Most of Nebraska will not be a challenge for Trump. He thumped Hillary Clinton statewide by 25 percentage points four years ago. But there are departures from orthodoxy in this heavily Republican state — its nonpartisan, unicameral legislature, its refusal to permit charter schools, its unusual commitment to public power. And in the 2nd District, with its metropolitan electorate, Trump’s margin for error is much narrower than it is in the rest of the state. Trump won the district by only about 2 percentage points in 2016.

“Nebraskans are fairly moderate on the one hand, but also are super independent and progressive on the other,” said Jane Kleeb, chair of the Nebraska Democratic Party. And Biden is a less polarizing nominee than Clinton was. Clinton, Kleeb said, “just didn’t connect with folks,” while Biden is someone people see as “having their backs.”

Former state Sen. Burke Harr, a Democrat who represented central Omaha in the state legislature, said that unlike four years ago, “even chamber of commerce people I talk to are freely admitting they’re having a hard time justifying voting for Trump.” And the World-Herald seemed to have that chamber of commerce crowd in mind when it endorsed Biden, too.

The paper appealed directly to conservative readers in its endorsement of Biden this past weekend. “Trump’s departure from the White House,” the paper opined, “would benefit not only the country but also the Republican Party, by unshackling GOP officeholders from the slavish deference they’ve felt obligated to display to the president’s years-long series of eccentricities and embarrassments.”

The 2nd District’s single Electoral College vote is unlikely to tip the balance on Election Day. But there are scenarios in which a victory in the district could push Trump or Biden to the decisive number of 270 Electoral College votes.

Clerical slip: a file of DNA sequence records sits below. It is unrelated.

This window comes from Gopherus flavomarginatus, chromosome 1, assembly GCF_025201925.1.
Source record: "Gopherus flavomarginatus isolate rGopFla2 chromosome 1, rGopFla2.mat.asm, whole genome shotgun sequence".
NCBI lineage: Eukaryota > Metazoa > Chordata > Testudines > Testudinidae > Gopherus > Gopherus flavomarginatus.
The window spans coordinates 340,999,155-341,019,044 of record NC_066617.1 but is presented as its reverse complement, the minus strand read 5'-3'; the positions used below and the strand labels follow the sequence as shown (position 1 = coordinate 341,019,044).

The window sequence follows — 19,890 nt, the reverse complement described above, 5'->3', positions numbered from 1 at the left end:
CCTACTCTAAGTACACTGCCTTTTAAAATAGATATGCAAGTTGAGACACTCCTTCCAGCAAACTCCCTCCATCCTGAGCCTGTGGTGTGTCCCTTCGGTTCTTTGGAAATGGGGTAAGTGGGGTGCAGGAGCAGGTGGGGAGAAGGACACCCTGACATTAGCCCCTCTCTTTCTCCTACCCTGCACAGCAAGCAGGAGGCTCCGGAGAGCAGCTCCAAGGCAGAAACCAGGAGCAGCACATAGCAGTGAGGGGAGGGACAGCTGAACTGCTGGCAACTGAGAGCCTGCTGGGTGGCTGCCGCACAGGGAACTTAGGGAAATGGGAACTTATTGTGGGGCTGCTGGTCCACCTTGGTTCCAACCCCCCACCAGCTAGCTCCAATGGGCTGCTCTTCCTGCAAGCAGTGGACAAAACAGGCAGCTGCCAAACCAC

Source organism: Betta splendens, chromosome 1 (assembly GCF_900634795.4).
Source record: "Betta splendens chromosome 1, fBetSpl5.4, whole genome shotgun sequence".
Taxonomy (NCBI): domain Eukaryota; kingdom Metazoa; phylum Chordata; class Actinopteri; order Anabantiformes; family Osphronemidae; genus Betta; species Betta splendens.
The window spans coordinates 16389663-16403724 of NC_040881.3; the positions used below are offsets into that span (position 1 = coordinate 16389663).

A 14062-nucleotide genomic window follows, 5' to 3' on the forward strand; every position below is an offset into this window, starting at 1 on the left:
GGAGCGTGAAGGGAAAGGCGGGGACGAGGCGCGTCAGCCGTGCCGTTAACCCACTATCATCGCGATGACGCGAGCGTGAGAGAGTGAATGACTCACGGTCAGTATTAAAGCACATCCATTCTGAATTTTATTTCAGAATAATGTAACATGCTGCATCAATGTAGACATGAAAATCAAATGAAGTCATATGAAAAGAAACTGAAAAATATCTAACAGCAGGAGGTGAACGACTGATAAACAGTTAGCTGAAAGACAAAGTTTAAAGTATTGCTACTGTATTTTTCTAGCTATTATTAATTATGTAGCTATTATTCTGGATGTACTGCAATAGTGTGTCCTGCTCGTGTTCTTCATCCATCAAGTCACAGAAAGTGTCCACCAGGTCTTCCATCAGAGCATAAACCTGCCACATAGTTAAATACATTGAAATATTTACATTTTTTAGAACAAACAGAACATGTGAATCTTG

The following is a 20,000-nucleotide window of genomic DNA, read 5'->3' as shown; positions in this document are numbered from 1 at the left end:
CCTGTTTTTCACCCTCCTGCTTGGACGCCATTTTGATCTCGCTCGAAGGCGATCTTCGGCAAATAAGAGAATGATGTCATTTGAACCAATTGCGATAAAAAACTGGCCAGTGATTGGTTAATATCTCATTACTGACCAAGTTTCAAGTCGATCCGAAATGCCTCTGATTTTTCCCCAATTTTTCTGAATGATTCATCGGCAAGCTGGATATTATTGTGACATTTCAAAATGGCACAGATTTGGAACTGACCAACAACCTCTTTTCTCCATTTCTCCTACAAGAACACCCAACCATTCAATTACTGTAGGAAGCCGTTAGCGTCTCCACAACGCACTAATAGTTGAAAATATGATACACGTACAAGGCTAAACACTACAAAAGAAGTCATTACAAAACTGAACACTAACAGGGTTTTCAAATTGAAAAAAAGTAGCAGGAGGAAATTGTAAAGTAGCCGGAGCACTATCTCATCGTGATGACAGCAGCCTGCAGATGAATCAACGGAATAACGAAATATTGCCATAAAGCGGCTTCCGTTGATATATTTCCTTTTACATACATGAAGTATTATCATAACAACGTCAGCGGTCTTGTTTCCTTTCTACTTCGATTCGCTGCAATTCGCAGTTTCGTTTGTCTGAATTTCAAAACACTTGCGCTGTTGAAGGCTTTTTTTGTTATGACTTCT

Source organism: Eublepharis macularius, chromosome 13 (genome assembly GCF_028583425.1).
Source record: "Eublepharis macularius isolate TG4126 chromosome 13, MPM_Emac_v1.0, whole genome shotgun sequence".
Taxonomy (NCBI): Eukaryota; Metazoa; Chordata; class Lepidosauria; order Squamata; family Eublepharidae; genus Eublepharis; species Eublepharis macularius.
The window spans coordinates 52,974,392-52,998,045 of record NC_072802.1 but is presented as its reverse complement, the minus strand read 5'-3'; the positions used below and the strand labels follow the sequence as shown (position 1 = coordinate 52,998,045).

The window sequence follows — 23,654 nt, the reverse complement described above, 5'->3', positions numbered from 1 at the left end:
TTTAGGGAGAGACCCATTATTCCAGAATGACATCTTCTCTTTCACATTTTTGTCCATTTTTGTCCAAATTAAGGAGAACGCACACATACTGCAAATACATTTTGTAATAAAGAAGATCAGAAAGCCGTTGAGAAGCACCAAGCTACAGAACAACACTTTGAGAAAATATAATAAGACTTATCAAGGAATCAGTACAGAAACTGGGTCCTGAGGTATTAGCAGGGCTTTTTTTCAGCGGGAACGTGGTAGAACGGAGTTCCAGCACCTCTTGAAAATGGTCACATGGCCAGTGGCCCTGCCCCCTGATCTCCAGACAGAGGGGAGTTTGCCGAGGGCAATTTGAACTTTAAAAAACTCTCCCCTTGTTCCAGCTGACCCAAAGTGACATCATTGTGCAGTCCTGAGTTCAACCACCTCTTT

Last month, when Republican Voters Against Trump, a group founded by former Weekly Standard Editor Bill Kristol, announced a six-figure digital ad buy in Nebraska’s 2nd District against Trump, it called the area a “tipping point,” noting that if “Joe Biden were to pick up Pennsylvania and Michigan, a victory in NE-2 would secure him the 270 votes he would need to clinch a presidential victory.”

“We’ve seen models that show that this district will make the difference in the presidential race,” said Kyle Clark, Bacon’s political director. “We are at ground zero.”

Flush with cash, Biden has spent about $2 million on advertising in the district since Labor Day, about six times what Trump has spent, according to the ad tracking firm Advertising Analytics. Jill Biden and Doug Emhoff, Sen. Kamala Harris’ husband, have appeared in recent weeks in Omaha. So have Karen Pence and Lara Trump, the president’s daughter-in-law. On Tuesday, Donald Trump Jr. was there lacing into Biden and the “radical left.”

The full effect of Trump’s suburban deterioration on the rest of the GOP ticket remains unclear in Nebraska — and across the country. But it is being tested in the congressional race between Bacon and Eastman. Horn said Bacon has done “a great job in Congress” and has “built a good brand as a bipartisan representative,” while lamenting that his re-election “will be a close race, and it shouldn’t be.”

Eastman is working relentlessly to yoke Bacon to the president. In recent debates, she goaded Bacon for voting with Trump more than 90 percent of the time. She asked him if it was still an “easy choice” to endorse Trump.

Bacon, a co-chair of Trump’s re-election campaign in Nebraska, said that it was easy, contrasting Trump with Biden on economic and social issues.

However, he added, “I do not support the rhetoric. I don’t like the name calling.”

There is some evidence that is a distinction that voters are willing to make. In the same New York Times/Siena College poll that had Trump losing by 7 percentage points in the district, Bacon was ahead by 2 percentage points, performing far better than Trump with women and independent voters. The upshot was that Omaha and its suburbs were not breaking against Republicans. They were breaking singularly against Trump.

Former Rep. Brad Ashford, the Democrat who lost his seat to Bacon in 2016 – and who endorsed Bacon recently — said the likeliest outcome in November is that “Bacon wins and Biden wins.”

But Biden, he said, likely “wins comfortably.”